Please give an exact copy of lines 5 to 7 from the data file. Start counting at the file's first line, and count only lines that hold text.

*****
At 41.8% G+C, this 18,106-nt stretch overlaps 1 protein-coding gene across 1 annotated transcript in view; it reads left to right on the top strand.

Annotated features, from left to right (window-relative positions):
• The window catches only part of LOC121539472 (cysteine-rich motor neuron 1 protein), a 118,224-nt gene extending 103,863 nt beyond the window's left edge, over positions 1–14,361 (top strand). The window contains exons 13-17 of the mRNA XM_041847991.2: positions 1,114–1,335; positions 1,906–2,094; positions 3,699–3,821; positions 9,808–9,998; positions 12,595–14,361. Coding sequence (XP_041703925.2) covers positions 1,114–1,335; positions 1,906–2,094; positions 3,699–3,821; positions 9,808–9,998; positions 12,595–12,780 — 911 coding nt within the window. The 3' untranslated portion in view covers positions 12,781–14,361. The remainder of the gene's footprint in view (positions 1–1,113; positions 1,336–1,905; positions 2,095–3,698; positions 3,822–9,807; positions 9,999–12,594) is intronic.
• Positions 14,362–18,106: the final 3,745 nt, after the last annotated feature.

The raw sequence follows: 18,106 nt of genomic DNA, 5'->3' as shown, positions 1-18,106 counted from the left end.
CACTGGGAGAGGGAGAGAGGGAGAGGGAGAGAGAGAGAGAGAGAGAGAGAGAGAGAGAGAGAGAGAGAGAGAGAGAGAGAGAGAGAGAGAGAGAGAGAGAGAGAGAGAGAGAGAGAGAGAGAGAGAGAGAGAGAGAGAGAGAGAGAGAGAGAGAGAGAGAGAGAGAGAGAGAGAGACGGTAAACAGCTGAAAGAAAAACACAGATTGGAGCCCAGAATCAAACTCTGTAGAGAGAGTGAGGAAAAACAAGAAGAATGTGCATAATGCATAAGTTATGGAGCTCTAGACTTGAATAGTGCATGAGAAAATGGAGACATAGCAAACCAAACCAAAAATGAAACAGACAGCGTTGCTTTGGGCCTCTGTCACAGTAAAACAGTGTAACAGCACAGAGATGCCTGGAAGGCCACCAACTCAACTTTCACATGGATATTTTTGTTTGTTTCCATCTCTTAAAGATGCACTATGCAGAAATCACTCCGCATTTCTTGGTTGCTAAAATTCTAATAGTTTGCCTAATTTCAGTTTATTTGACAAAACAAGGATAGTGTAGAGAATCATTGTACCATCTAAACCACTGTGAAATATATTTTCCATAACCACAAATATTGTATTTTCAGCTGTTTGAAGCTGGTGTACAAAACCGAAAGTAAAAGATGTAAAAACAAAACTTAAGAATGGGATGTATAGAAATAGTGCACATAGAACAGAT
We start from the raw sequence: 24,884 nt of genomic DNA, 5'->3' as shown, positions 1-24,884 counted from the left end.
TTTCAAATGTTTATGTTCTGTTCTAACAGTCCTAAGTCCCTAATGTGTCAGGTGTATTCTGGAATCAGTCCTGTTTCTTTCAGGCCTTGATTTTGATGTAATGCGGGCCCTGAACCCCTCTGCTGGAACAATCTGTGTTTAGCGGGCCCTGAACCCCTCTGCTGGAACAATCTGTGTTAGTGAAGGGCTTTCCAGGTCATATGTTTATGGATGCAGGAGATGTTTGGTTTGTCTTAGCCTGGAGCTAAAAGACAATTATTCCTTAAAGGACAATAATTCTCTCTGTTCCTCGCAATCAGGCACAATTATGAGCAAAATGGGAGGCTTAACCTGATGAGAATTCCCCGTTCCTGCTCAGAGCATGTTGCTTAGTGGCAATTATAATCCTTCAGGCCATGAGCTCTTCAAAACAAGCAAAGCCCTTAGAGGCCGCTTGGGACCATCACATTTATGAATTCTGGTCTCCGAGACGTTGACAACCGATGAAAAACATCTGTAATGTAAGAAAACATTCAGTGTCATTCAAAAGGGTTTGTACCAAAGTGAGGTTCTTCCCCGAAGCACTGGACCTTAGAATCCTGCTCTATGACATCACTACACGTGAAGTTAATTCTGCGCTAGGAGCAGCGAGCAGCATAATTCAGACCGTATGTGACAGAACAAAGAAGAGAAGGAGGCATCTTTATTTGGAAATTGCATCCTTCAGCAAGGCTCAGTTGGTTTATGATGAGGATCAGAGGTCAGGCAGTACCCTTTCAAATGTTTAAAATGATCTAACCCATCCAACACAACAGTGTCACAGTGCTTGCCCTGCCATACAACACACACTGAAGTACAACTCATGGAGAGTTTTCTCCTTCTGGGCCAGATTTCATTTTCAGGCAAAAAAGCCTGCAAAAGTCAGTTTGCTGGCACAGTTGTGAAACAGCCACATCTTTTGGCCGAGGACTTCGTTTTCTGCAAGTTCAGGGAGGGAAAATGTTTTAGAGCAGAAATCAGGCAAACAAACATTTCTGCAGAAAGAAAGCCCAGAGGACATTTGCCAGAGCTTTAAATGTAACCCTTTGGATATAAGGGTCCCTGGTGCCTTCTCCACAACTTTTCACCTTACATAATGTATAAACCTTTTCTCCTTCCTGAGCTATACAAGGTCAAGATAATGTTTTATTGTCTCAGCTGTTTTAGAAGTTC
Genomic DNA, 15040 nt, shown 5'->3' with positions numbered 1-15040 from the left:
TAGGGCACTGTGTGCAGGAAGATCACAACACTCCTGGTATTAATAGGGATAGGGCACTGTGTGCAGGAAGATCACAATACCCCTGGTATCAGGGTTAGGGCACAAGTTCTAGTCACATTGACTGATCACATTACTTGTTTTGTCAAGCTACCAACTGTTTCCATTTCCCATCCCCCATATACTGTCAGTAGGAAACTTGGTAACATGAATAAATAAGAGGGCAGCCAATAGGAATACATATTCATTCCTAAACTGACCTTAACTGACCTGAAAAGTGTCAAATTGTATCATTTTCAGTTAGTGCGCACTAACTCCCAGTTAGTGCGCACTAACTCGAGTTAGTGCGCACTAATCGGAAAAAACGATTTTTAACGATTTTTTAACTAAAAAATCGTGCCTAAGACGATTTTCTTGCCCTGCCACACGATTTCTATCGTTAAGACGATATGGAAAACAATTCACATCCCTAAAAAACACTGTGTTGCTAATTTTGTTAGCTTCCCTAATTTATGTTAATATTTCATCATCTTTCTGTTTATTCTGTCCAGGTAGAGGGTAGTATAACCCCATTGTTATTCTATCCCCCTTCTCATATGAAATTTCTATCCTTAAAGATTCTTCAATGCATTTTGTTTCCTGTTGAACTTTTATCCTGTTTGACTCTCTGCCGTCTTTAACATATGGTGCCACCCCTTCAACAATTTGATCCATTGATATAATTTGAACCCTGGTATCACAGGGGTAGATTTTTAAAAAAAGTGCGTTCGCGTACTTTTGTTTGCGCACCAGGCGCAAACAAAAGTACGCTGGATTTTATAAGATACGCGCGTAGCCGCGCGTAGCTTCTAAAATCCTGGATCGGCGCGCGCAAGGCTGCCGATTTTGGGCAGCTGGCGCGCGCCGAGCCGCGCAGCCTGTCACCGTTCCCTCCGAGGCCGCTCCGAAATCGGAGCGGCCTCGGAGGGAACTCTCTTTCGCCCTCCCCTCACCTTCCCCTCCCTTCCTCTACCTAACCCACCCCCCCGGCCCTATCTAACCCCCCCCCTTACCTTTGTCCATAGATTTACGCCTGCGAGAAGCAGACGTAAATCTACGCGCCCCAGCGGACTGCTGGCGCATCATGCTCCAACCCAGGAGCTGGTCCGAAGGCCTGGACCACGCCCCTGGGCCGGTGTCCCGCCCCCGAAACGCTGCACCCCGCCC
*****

The raw sequence follows: 18,106 nt of genomic DNA, 5'->3' as shown, positions 1-18,106 counted from the left end.
CACTGGGAGAGGGAGAGAGGGAGAGGGAGAGAGAGAGAGAGAGAGAGAGAGAGAGAGAGAGAGAGAGAGAGAGAGAGAGAGAGAGAGAGAGAGAGAGAGAGAGAGAGAGAGAGAGAGAGAGAGAGAGAGAGAGAGAGAGAGAGAGAGAGAGAGAGAGAGAGAGAGAGAGAGAGAGACGGTAAACAGCTGAAAGAAAAACACAGATTGGAGCCCAGAATCAAACTCTGTAGAGAGAGTGAGGAAAAACAAGAAGAATGTGCATAATGCATAAGTTATGGAGCTCTAGACTTGAATAGTGCATGAGAAAATGGAGACATAGCAAACCAAACCAAAAATGAAACAGACAGCGTTGCTTTGGGCCTCTGTCACAGTAAAACAGTGTAACAGCACAGAGATGCCTGGAAGGCCACCAACTCAACTTTCACATGGATATTTTTGTTTGTTTCCATCTCTTAAAGATGCACTATGCAGAAATCACTCCGCATTTCTTGGTTGCTAAAATTCTAATAGTTTGCCTAATTTCAGTTTATTTGACAAAACAAGGATAGTGTAGAGAATCATTGTACCATCTAAACCACTGTGAAATATATTTTCCATAACCACAAATATTGTATTTTCAGCTGTTTGAAGCTGGTGTACAAAACCGAAAGTAAAAGATGTAAAAACAAAACTTAAGAATGGGATGTATAGAAATAGTGCACATAGAACAGAT
We start from the raw sequence: 24,884 nt of genomic DNA, 5'->3' as shown, positions 1-24,884 counted from the left end.